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High Intensity Interval Training (HIIT) | What Is It and How To Do It

High Intensity Interval Training (HIIT) | What Is It and How To Do It
Amy Golby
Level 3 Personal Trainer1 year ago
View Amy Golby's profile

Want to give high intensity interval training (HIIT) training a go but not sure where to start? Or maybe you're not quite sure what it actually is? Well, look no further. Here's all you need to know about it and how to get started need to get started. 


What is High Intensity Interval Training (HIIT)?  

 High intensity interval training (HIIT) is a challenging form of cardio that alternates between high-intensity periods of exercise followed by short rest periods. This type of training is designed to push your heart rate up through a working phase before allowing a short rest period. The workouts tend to be quick and time-efficient, making it a great option for those with busy schedules.   


What are the 3 stages of HIIT?  


Take the time to warm up your entire body before hitting the main workout. This will help to prevent injury and prepare your body for the workout.

Try skipping, biking, or using a treadmill for 5-10 minutes, gradually increasing the speed each minute until you're working at around a 5-6 out of 10. Also include some dynamic stretches, working down the body and holding each movement for 30 seconds. 



Once you're warmed up, it's time to take on your workout. HIIT follows an interval-based principle of work vs rest, with the main aim of getting your heart rate up to 90% of your maximum during the working phase.    

  • Interval timing: You can choose your work vs rest ratio based on your fitness level, eg 1:1 (30 seconds rest vs 30 seconds work) or 1:2 (30 seconds rest vs 60 seconds work). As you get fitter, you can reduce the rest or increase the work period.   
  • Exercises: Mix up your workout by trying different exercises. You can use cardio equipment like a treadmill, exercise bike, or stair climber, or try a circuit-based approach with a combination of bodyweight exercises and some dumbbells or kettlebells for extra resistance. High-impact movements like burpees, man makers, and mountain climbers will really get your heart rate up too.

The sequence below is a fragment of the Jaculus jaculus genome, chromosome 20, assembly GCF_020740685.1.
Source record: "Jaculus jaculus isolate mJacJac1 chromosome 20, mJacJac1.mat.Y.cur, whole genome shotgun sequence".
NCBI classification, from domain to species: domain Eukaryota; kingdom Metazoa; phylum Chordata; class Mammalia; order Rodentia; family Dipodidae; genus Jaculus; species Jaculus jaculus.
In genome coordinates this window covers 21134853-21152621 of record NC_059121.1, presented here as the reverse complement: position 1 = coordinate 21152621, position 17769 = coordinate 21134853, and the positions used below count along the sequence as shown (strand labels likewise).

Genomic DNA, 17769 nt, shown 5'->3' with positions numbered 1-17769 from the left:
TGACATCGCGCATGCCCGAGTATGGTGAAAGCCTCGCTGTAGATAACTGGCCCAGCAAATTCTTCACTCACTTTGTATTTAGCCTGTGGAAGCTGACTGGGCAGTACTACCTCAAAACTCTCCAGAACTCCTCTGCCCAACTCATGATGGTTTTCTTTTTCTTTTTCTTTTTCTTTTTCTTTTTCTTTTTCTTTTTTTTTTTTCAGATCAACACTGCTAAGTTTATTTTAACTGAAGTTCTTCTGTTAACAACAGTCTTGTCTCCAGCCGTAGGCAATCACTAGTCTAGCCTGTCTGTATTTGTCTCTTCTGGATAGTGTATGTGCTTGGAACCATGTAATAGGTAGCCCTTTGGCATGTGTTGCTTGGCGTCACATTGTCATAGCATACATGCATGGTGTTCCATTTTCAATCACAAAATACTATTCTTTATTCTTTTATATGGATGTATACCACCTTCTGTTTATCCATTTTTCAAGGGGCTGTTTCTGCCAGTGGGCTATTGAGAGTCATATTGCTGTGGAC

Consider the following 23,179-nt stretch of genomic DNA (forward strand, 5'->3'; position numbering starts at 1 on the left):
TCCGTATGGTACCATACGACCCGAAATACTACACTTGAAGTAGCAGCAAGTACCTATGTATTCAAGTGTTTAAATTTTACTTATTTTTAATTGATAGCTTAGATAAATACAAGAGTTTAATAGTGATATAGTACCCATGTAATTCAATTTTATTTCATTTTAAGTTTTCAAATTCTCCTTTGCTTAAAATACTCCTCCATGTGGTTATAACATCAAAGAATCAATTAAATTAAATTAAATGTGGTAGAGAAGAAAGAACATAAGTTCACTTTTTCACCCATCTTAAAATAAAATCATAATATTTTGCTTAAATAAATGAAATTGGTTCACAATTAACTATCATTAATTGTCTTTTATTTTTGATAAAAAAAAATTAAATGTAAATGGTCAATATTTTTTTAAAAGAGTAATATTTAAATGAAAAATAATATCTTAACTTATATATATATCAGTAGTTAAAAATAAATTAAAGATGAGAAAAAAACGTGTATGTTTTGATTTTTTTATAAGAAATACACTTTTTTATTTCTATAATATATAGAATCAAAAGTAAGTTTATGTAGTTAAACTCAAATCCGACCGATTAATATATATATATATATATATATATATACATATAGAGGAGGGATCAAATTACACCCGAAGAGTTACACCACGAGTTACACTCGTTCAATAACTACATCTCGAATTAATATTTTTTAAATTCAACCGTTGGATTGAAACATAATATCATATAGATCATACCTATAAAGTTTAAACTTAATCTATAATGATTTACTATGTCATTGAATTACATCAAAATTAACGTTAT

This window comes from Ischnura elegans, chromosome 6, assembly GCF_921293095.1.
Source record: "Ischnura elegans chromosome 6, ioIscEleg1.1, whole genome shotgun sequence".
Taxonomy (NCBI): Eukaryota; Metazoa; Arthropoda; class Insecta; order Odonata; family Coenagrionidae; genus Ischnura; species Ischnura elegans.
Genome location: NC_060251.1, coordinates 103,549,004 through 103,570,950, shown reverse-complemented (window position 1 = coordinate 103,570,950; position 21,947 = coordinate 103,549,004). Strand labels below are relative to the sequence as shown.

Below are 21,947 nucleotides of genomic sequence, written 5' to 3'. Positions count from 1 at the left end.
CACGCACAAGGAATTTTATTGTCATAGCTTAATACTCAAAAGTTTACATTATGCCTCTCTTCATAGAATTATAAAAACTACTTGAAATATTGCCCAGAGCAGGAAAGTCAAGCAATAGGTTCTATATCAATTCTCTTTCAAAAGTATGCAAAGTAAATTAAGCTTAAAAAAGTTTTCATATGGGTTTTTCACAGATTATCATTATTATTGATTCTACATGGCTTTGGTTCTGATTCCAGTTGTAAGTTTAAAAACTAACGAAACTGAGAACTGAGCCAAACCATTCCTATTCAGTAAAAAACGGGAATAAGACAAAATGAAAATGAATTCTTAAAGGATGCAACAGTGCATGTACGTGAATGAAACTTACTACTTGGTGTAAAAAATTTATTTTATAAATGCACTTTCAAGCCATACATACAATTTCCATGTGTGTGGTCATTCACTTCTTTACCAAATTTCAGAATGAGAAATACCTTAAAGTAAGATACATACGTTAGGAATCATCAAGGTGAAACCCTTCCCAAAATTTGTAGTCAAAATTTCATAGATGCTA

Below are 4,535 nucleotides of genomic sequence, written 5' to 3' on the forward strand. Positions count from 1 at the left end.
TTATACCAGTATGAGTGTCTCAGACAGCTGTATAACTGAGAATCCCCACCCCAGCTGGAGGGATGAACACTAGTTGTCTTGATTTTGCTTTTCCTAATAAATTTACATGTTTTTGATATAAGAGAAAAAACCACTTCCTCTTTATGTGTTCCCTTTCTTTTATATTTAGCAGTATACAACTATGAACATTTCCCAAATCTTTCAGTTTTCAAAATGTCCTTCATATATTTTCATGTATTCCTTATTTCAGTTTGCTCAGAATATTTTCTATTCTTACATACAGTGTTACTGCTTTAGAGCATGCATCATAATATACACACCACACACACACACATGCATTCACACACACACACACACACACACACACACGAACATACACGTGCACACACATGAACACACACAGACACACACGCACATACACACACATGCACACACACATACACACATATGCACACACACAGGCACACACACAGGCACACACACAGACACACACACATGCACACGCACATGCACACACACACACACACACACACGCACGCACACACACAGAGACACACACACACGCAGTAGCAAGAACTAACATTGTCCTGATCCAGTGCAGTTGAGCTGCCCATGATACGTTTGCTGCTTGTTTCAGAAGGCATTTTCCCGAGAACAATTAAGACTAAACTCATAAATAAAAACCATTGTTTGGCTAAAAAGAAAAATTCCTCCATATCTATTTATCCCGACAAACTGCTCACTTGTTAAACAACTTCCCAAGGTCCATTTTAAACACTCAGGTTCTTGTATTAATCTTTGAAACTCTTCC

It's important to cool down after working out to ensure your body can recover efficiently and prevent injury, tightness, or strains. Reduce your heart rate by biking or using a treadmill for 5-10 minutes at a steady pace of 5-6 out of 10. Then, follow it up with some static stretches, working down the body and holding each movement for 30 seconds. 


What are the benefits of high intensity interval training (HIIT)? 

There are many benefits to high-intensity interval training (HIIT). It not only improves cardiovascular performance and health, but can also be beneficial for people with a variety of fitness goals such as losing weight or building muscles.   

Moreover, HIIT can improve blood flow within your body, eliminate lactic acid build up a lot more fluently and ramp up your cardiovascular capacity - making those rests in between sets feel much sweeter!


Who can do HIIT?

The truth is, everybody can do HIIT, but... for all of the beginners out there, whether starting off or coming back from a break from the gym, it's recommended that you build up a good level of fitness before you start any type of interval training. If you exercise often, lead an active life and have a good fitness level already, then you're good to go!


What workouts work with HIIT? 

HIIT can be a great way to add a new element to your training, overcome plateaus, or accelerate results. It can be used for weight loss, building muscle, and toning up.   

HIIT workouts for weight loss